I have been seeing this beautiful project by Dutch design firm Studio Wieki Somers and chocolatiers Rafeal Mutter everywhere. From what i’ve seen projects that usually try to mix design and chocolate tend to fall a little short of being completely innovative.
This 220 pound cylindrical block of chocolate designed by the studio doubles as a storytelling medium, detailing various stories about the history of cocoa as its delicate layers are exposed. The work, designed for the Vitra Design Museum’s Confrontations: Contemporary Dutch Design exhibition, ‘focuses on the search for the hidden properties…that evoke memories or stimulate the imagination of users.’ Various flavors and colours of chocolate are embedded throughout the Chocolate Mill, arranged in such an artful way that when a crank-turned blade delicately shaves-off tiny layers, patterns emerge to tell stories about the candy’s history.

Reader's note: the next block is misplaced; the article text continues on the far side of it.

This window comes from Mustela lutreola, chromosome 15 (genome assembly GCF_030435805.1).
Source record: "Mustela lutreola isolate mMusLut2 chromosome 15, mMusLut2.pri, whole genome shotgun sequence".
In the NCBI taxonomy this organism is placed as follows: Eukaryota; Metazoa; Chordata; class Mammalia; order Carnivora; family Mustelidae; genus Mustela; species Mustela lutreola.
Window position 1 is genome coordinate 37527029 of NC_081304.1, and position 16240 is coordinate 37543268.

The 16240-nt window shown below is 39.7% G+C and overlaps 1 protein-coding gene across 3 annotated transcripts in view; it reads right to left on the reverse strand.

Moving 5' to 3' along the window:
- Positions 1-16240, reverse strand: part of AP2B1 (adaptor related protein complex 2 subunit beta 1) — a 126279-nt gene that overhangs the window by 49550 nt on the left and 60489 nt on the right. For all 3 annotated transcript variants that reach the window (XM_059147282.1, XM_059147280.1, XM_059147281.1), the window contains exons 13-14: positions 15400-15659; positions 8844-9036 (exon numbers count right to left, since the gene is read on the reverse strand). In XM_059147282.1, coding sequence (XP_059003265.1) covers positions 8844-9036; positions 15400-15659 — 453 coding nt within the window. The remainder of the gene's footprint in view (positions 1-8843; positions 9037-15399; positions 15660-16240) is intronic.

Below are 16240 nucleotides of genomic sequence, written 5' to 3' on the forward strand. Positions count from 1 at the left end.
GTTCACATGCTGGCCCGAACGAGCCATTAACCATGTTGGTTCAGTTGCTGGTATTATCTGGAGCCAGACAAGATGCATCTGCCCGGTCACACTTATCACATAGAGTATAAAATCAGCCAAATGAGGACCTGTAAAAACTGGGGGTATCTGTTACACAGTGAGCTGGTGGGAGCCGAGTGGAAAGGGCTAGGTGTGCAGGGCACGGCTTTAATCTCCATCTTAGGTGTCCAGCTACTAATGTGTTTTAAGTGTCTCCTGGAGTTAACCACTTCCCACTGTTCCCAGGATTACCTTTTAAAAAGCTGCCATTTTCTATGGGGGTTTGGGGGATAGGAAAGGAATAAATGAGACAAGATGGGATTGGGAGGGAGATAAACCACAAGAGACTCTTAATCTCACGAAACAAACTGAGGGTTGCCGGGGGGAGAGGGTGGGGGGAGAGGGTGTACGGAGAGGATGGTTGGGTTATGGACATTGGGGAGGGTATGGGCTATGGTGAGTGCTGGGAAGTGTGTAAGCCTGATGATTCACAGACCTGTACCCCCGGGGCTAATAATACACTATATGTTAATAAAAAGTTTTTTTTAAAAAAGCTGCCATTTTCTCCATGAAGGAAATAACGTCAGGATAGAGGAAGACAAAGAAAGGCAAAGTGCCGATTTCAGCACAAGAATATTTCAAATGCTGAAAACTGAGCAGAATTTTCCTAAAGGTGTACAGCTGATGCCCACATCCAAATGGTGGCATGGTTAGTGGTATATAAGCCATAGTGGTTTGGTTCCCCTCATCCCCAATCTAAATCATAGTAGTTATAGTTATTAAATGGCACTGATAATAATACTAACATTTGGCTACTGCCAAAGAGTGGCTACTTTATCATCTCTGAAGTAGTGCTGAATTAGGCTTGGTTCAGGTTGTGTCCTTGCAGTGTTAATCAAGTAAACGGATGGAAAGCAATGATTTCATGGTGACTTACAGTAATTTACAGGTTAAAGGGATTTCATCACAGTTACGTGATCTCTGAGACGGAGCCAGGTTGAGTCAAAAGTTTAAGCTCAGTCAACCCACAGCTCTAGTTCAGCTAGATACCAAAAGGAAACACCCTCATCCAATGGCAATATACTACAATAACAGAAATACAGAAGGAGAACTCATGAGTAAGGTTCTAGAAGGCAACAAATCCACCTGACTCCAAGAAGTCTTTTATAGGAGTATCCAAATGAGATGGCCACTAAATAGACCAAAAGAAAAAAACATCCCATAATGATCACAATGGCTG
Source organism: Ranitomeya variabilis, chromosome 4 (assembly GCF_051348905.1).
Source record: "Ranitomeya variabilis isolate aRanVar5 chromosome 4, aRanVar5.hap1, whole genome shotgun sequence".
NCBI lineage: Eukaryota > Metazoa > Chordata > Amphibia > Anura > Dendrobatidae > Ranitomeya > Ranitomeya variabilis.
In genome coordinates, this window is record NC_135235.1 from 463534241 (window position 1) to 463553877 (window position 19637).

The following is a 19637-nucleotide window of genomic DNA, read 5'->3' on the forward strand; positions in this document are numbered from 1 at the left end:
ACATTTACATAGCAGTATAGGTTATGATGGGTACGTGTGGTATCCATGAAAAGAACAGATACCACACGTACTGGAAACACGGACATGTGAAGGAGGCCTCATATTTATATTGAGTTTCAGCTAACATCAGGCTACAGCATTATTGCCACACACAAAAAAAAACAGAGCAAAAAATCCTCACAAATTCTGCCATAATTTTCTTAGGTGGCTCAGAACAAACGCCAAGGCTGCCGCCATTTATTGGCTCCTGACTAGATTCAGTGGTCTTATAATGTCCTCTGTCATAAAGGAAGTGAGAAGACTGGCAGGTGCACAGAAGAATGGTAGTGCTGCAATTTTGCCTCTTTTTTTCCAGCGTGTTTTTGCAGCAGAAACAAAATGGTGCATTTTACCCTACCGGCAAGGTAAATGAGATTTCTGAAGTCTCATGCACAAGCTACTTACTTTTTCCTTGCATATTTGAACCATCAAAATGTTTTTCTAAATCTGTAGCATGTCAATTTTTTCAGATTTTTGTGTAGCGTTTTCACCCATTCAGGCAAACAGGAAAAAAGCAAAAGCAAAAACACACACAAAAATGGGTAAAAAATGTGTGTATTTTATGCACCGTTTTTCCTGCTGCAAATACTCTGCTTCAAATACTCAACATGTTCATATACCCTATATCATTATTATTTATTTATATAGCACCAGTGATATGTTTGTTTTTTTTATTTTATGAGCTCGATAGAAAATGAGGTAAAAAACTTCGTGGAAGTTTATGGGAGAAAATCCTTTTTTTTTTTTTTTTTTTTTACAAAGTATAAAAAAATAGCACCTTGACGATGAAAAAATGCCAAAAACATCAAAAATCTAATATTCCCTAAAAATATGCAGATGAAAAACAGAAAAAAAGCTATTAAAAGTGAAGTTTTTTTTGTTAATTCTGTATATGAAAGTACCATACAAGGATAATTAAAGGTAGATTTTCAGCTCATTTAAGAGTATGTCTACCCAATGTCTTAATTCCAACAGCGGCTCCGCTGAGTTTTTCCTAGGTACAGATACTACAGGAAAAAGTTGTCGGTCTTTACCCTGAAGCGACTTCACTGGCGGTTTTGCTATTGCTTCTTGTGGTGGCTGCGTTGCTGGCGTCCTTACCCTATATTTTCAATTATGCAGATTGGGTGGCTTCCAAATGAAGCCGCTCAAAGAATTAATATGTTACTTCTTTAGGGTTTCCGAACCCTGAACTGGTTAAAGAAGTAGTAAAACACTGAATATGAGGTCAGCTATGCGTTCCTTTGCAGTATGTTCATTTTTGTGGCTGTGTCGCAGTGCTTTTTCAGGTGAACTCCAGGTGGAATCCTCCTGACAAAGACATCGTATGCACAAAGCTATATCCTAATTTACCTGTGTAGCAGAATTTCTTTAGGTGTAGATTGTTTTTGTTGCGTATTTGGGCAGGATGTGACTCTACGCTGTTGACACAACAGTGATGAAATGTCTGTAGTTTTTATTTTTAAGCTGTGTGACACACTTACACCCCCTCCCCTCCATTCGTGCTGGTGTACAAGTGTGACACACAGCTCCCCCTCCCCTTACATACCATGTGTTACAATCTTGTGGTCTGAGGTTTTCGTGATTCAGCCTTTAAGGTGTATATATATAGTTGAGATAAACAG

One layer, full of white and red chocolate, recreates an African Bobo mask, which cocoa-bean pickers believe have a special power to bring a good harvest.
This project for me is particularly special because it cleverly taps into the charming trend of graphic inlaid designs on furniture that I have been seeing everywhere – and of course it tells stories which i love.
Check out the mesmerising video below which shows glorious curls of patterned chocolate unfurling from the wheel.